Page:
I have my reasons — why shouldn't he know them? I feel like it's important for kids to ask questions, even to authority. It doesn't mean he can be disrespectful or disobedient, but he tends to have less tantrums when he understands the reasoning behind my rules.

  • "You’re being a bad boy right now!" 5 of 11
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    Bad behavior does not equal a bad person. 

  • "Don’t cry." 6 of 11
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    Everyone cries — including boys. I don't want him to ever think that it's wrong to be vulnerable or show emotions. He's human.

  • "Stop acting like a little girl. MAN UP!" 7 of 11
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    Joe Ehrmann, Coach for America, said, "The three most destructive words that every man receives when he's a boy is, 'Be a man'." And I have to agree. In my post "The Challenges of Raising a Good Man," I dived right into this issue — including an anecdote about a little boy being taunted by his own mother ("Are you a little girl?" she asked her crying boy).

     

    I cringe at the thought of my son being told, "Be a man!" or "MAN UP!" Being a man is not synonymous with sucking down your emotions — just as "being a lady" is not synonymous with being meek and obedient and modest. We need to tell kids to BE THEMSELVES. End of story.

  • "HURRY!" 8 of 11
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    One of my favorite eye-opening posts (that I think about on a regular basis), is from The Hands Free Mama: "The Day I Stopped Saying 'Hurry Up.'" She put it like this:

     

    "I was a bully who pushed and pressured and hurried a small child who simply wanted to enjoy life."

     

    And so I eliminated the phrase from my vocabulary, as well. He can take his time walking down the stairs toward the door. He can take his time picking some grass on the way to the car. He can take some time to look at the bird and breathe in the air and notice life. To live and appreciate. Why am I always in such a hurry? It's more about poor time management than reality.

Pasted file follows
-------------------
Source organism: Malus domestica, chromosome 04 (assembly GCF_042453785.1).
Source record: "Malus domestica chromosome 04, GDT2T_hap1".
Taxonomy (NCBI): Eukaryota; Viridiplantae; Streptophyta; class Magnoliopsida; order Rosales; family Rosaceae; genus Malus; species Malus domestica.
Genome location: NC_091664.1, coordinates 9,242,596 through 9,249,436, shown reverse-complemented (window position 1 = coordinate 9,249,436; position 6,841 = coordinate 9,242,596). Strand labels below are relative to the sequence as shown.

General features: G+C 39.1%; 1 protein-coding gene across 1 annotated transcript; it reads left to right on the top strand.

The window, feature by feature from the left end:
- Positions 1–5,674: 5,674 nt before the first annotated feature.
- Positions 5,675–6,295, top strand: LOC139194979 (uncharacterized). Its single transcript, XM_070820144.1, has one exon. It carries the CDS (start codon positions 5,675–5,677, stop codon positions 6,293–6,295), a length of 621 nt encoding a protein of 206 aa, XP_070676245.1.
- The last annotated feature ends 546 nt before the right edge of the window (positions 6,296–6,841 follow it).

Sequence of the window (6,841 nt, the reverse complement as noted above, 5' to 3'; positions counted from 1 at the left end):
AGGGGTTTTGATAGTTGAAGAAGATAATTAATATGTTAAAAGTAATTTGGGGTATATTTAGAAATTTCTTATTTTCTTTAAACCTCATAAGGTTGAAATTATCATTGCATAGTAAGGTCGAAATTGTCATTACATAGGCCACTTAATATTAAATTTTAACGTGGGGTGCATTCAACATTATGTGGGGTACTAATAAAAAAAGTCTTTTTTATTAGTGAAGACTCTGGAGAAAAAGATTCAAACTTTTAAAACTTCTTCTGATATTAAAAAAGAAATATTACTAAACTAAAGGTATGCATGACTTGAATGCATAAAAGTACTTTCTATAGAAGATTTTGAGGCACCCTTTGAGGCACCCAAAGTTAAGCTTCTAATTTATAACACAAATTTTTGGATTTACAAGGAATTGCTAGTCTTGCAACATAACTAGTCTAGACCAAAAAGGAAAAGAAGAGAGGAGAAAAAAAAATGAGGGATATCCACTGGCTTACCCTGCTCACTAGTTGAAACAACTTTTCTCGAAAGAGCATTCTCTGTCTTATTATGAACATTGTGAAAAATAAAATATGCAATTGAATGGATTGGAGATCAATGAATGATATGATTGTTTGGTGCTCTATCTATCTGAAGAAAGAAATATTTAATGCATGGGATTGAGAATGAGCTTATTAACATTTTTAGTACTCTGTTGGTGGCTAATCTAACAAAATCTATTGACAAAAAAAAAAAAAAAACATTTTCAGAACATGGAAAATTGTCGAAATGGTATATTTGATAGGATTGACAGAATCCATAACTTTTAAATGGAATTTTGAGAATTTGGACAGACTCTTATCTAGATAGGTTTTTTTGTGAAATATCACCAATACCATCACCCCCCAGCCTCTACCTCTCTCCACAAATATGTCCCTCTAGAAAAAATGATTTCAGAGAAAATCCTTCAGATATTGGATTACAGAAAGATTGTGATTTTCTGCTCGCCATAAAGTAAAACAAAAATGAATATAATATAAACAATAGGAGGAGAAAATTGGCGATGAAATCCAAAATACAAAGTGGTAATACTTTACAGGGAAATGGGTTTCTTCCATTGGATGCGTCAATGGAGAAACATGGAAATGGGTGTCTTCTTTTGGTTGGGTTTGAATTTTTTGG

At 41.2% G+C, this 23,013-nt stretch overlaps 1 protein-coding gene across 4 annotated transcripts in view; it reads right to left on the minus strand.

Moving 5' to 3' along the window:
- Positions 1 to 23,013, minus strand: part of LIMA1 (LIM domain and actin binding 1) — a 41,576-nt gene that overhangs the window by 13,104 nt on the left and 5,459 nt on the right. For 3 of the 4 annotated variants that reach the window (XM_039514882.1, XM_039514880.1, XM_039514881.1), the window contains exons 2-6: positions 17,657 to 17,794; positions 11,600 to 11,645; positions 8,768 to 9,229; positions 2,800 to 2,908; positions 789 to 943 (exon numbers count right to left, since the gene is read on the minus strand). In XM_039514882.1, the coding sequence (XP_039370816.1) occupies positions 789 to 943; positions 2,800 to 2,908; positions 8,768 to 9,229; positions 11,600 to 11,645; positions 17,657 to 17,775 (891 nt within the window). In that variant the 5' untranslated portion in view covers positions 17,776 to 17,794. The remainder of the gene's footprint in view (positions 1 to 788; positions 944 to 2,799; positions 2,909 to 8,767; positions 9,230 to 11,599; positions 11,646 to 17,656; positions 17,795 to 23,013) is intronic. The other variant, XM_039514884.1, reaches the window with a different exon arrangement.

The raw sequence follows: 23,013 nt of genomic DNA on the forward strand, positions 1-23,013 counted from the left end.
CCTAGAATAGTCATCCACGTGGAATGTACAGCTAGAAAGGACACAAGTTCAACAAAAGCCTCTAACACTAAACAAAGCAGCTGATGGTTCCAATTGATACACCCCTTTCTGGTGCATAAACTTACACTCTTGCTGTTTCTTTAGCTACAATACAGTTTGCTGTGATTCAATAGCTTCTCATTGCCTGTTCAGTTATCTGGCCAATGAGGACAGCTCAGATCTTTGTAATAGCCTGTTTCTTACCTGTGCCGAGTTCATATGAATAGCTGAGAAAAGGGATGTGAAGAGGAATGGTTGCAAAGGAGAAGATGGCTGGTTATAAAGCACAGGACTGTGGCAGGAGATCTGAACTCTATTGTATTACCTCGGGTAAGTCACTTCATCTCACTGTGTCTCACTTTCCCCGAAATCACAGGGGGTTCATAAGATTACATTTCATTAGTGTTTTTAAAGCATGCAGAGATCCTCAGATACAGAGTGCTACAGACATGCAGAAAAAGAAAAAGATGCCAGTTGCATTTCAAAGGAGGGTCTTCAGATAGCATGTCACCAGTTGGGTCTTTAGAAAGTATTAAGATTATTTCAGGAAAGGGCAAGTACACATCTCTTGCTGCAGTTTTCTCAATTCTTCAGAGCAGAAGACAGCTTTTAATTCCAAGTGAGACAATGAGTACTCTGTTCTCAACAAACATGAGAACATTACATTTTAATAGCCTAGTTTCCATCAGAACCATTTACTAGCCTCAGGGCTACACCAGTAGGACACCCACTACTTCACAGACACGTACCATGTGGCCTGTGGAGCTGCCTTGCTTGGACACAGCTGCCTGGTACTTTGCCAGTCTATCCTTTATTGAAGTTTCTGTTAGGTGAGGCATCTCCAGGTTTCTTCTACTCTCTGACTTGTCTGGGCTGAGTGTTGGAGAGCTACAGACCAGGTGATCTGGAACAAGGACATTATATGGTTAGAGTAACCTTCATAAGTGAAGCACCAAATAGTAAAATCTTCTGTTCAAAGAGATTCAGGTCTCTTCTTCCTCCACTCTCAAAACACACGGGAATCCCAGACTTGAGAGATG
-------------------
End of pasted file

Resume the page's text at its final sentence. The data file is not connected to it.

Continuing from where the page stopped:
• "It’s not a big deal." 9 of 11
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    Except that it is a big deal to them. Don't you remember being a kid? At that time, in that moment, the issues kids have are real and important. Don't belittle their feelings. Empathize (we all know kids nowadays need more empathy lessons!).

  • "Why can’t you be more like _____?" 10 of 11
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    We've all been told this as a kid, and we all know how much it stings. Stop the comparisons! Stop them now!

  • "You are making me feel _____." 11 of 11
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    Brenna Hicks, a child therapist from The Kid Counselor, posted a bunch of things to avoid saying — like, "Wait until Dad gets home!" or tacking "...okay?" on to end of non-negotiable statements. But this one is my favorite: "You are making me really mad right now."

     

    Because no one can *make* you feel anything. You choose to feel a certain way. (That's some Eleanor Roosevelt knowledge, right there.)

     

    As Hicks wrote, "Parents tend to let their children control their emotions, when it is the parent who is ultimately responsible for how they feel. It is also important for kids to understand that they choose what they feel, and they are not creating emotions in you." Instead, she suggests, use "I feel" statements like, "I am angry right now." We shouldn't be placing the burden on our kids.